Mercedes-Benz and Nissan plan to invest more in the U.S. after the Trump administration won a new trade agreement with Canada and Mexico that requires more of each vehicle to be built in North America, by higher-paid workers, the Financial Times reported.
Under the terms of the deal to update the North American Free Trade Agreement, which still requires congressional approval, at least 75 percent of parts in a finished vehicle must come from the region, up from the current 62 percent. Automakers would also be required to produce 40-45 percent of a car with a workforce making at least $16 per hour.
Experts say those two provisions will spur new auto manufacturing investments in both the U.S. and Canada, and that companies are already discussing changes to the supply chain to reflect the new trading environment.
Nissan's chairman confirmed that some adjustments are looming but added that investment in Mexico, where the company is the largest auto producer, would continue.
"There will be more investment in the U.S.," Carlos Ghosn said at the Paris Motor Show, according to the Financial Times. "We're going to have to fine-tune our supply chain and make some changes in the organization."
Dieter Zetsche, chief executive officer of Mercedes parent company Daimler, said the carmaker's existing supply chain "is not fulfilling the future requirements."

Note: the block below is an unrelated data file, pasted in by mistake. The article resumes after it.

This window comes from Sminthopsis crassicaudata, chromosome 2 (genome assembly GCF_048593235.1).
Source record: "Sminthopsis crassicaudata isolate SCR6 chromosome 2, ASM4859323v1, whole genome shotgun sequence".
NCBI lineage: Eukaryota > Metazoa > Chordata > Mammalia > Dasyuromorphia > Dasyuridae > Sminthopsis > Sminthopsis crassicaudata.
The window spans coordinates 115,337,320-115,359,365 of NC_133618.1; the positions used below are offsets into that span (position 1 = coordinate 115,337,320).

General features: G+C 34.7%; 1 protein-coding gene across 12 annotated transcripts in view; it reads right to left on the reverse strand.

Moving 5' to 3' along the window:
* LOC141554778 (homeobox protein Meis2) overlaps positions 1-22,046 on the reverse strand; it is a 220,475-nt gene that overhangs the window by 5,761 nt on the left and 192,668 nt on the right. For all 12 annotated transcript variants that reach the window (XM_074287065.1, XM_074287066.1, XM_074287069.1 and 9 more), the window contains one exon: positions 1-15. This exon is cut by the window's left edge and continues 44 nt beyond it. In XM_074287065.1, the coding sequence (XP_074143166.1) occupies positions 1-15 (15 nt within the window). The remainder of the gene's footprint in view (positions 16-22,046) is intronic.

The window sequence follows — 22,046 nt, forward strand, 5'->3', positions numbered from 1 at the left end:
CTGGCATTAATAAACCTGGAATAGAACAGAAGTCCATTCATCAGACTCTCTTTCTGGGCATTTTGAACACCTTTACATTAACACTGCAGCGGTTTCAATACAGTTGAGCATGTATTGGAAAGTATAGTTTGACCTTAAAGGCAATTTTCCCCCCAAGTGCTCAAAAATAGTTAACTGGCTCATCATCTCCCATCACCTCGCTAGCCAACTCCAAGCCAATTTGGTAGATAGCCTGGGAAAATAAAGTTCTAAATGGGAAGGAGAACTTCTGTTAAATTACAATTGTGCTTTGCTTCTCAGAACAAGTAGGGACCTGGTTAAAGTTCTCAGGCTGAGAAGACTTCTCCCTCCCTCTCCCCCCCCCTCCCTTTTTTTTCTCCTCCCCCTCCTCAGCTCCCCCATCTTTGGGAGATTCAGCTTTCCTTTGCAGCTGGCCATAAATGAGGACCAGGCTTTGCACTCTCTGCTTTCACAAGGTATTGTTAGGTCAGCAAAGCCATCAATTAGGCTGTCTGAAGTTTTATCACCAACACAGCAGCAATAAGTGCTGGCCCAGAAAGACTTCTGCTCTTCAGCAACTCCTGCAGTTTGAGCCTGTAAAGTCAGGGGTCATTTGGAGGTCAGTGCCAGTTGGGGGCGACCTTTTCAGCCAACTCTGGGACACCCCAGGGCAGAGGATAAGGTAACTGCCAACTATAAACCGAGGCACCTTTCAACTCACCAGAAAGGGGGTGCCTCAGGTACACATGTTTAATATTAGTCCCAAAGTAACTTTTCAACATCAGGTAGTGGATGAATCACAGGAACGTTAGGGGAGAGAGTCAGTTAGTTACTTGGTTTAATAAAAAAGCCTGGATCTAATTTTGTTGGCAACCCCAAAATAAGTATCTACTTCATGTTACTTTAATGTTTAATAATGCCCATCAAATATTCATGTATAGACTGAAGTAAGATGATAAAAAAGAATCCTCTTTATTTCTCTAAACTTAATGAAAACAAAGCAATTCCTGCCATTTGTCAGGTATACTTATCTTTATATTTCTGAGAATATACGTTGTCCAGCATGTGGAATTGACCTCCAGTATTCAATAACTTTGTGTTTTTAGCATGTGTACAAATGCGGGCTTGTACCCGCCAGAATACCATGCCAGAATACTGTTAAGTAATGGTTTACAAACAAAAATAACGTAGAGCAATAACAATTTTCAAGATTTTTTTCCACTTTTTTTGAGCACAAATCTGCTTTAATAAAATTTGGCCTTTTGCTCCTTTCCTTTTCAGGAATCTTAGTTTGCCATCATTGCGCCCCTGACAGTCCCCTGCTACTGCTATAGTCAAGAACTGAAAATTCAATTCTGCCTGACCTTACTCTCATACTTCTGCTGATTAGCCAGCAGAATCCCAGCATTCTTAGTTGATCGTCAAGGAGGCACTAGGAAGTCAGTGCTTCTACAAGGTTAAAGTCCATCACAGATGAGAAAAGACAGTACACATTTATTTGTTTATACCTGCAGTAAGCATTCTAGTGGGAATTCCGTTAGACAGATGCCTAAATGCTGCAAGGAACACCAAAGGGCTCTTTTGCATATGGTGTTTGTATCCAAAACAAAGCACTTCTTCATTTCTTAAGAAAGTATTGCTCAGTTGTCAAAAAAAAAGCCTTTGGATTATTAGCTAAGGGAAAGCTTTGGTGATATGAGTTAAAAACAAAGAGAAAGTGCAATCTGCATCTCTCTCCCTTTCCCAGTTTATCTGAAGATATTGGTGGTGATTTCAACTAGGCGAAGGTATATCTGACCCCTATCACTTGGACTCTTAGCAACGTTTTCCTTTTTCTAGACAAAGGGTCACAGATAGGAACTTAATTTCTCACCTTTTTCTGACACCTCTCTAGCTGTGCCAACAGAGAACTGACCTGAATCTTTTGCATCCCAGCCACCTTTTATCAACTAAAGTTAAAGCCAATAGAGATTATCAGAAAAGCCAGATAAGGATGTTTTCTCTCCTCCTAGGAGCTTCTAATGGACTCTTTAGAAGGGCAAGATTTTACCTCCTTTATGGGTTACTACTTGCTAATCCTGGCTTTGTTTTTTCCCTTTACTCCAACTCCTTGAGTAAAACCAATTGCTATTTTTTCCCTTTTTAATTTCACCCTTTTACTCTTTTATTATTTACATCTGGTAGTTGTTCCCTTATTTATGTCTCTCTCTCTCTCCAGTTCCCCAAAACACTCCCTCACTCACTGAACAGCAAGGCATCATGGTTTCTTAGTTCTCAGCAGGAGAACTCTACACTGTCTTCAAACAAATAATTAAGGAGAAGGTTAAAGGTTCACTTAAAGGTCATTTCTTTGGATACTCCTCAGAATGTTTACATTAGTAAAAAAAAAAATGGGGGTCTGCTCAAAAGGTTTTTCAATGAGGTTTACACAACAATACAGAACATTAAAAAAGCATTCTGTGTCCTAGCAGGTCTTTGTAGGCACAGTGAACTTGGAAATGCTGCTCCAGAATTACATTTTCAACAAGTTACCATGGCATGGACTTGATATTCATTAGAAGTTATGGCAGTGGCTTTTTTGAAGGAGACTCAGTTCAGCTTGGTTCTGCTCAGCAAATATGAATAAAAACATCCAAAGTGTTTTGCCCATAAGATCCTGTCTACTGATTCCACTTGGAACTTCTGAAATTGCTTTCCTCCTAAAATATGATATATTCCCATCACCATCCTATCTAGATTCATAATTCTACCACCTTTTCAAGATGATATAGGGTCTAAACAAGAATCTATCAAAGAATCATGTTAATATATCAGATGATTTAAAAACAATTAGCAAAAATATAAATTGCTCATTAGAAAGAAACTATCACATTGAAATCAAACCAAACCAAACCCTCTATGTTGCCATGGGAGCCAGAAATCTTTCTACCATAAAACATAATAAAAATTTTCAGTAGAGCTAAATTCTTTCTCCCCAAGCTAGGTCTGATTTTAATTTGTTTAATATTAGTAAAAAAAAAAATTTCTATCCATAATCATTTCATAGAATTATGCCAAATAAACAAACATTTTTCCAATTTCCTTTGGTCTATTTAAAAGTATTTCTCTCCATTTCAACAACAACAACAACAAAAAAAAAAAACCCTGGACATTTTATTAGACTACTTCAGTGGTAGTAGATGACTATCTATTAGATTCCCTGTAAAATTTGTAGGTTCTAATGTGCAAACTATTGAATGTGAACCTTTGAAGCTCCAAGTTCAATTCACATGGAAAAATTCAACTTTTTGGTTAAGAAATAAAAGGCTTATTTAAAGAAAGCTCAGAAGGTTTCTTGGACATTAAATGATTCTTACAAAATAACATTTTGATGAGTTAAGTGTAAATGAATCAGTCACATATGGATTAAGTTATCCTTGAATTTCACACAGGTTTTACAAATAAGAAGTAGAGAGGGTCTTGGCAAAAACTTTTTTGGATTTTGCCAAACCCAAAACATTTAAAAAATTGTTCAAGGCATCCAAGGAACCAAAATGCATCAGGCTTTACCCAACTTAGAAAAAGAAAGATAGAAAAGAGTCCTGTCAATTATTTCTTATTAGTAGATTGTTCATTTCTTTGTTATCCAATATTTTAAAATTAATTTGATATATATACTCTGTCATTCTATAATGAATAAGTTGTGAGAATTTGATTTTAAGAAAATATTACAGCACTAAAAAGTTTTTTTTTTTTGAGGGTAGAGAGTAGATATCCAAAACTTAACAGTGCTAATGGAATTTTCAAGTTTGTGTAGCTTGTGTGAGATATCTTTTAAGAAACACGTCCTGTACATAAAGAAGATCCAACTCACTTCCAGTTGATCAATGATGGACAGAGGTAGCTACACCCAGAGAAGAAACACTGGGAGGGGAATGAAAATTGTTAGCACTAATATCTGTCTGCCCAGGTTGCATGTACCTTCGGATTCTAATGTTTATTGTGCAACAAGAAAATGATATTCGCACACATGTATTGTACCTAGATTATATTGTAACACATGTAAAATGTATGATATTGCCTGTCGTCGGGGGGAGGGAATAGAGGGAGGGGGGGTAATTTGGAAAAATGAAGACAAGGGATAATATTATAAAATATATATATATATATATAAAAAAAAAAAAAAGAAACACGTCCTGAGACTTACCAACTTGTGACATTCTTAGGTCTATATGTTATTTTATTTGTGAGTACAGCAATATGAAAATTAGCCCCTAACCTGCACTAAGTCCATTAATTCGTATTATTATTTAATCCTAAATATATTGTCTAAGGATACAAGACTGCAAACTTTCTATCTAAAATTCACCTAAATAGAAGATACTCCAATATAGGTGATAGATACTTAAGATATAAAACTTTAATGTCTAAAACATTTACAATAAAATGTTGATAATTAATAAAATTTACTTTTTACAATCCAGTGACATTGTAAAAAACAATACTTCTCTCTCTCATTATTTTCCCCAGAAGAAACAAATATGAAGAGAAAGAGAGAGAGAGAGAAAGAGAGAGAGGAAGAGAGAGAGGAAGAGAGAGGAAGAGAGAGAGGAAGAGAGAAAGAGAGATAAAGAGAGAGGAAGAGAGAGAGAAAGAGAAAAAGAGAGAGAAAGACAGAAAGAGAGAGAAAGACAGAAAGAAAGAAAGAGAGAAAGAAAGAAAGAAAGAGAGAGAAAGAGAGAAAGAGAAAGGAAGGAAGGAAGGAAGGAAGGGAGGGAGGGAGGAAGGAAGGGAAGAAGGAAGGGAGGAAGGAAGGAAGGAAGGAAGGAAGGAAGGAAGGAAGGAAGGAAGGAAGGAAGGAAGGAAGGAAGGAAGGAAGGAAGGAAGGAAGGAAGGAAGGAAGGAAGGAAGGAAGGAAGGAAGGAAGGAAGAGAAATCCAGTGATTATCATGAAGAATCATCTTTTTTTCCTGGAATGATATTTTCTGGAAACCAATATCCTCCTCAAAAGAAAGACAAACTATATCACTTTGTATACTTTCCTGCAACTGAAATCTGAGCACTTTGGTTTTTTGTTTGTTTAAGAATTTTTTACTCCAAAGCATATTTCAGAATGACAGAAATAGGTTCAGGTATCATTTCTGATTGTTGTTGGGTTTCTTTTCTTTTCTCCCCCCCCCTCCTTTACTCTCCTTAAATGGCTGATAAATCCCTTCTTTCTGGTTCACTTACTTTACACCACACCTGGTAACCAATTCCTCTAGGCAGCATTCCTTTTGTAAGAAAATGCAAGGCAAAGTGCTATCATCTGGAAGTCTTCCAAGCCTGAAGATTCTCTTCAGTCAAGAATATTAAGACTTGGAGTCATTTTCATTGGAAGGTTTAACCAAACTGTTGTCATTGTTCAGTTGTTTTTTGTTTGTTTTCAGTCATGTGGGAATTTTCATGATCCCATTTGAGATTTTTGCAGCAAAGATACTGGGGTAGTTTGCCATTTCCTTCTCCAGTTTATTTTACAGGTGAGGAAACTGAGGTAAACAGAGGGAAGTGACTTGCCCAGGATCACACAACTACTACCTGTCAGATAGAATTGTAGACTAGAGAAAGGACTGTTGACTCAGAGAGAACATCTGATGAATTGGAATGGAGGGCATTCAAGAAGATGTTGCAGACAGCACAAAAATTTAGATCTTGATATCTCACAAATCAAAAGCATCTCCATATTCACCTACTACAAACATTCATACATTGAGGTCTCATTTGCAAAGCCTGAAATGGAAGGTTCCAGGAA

"That's why we have to now, with a more precise definition, see what is the judgment on what will fill the gap," he said at the same conference. Mercedes currently has a plant in Alabama, but Zetsche said the company will "have to see to what extent" adjustments might be needed.
[Related: For US automakers, NAFTA overhaul won't eliminate tariff risk]
A Nissan spokesman confirmed the comments but declined to provide any additional details.
A Mercedes spokeswoman added that further localization would be necessary in its car division if the deal is agreed to, but that the compnay's "localization level is already relatively high."
"Decisions have not yet been taken," she said in an emailed statement.
Outside of the update to NAFTA, the Trump administration has rocked the global automotive industry with tariffs on steel and aluminum imports, as well as duties on $250 billion worth of Chinese products. China, the European Union, Mexico, and Canada have all responded with retaliatory tariffs. The White House has also threatened duties of as much as 25 percent on autos and auto parts, which Canada and Mexico would largely escape under the overhauled trade agreement.